The amount of naval prize money correctly payable to the legal representatives of those killed on qualifying service is the amount which the latter would have earned had they continued to serve until the Armistice. If my hon. and gallant Friend has any specific case in mind which does not seem to have been dealt with on those lines, perhaps he will let me have the particulars.

Am I to understand from the answer that the family of a man who was killed in the service of the country early in the War is in at least as good a position as the family of a man who passed through the fighting and is now alive, and if my hon. Friend thinks this would be only just?

Yes, and if there are any special cases I shall be glad to have them.


asked the Financial Secretary to the Treasury if he is aware of the great delay in the distribution of the second share-out of prize money; and if he can expedite the same?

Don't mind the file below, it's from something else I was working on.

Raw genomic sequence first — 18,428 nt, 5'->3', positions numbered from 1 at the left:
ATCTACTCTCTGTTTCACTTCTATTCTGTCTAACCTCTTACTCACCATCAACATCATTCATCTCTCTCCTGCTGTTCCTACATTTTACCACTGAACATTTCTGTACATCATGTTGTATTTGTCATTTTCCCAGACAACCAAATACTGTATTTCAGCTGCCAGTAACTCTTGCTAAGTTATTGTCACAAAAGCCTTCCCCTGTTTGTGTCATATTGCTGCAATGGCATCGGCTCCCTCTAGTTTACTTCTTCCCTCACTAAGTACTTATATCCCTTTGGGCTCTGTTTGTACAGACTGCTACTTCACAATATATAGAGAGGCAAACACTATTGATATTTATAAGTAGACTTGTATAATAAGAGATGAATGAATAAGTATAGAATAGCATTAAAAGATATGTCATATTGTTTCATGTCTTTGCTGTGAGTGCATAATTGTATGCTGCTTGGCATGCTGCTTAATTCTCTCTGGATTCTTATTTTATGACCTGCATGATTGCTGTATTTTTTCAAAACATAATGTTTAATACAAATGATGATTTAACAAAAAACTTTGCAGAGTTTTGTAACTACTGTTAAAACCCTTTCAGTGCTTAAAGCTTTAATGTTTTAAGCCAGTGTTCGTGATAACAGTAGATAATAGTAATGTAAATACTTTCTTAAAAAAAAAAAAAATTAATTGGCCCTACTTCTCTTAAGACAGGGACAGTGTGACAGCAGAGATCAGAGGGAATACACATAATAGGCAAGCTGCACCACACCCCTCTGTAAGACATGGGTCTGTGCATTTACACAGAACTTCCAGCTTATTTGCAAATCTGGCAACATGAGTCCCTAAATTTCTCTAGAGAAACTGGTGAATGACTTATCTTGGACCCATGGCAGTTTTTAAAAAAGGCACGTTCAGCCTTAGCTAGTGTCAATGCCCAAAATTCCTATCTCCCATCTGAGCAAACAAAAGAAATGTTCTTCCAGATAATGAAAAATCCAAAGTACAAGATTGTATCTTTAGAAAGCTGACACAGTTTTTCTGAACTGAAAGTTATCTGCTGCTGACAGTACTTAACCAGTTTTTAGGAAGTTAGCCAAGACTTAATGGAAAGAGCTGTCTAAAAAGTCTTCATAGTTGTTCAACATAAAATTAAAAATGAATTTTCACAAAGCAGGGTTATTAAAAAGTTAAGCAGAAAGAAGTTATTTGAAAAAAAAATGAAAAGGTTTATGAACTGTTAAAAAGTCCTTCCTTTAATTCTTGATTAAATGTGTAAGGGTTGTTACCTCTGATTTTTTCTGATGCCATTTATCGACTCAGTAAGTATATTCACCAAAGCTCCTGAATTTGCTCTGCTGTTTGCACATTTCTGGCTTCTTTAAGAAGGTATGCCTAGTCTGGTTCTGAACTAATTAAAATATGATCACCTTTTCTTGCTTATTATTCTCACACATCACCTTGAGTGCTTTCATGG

asked the Parliamentary Secretary to the Admiralty whether he is aware of the delay in the distribution of naval prize money and the hardship thereby entailed; and whether he will take immediate steps to get this matter settled?

As stated in reply to the hon. Member for Plymouth on the 15th March last, the final distribution of naval prize money is expected to extend over a period of at least nine months. Groups of initial letters are being opened for payment as fast as the reduced staff available admits. Consideration is given to any cases of special necessity, the hardship of which is represented to the Admiralty and justifies special payment.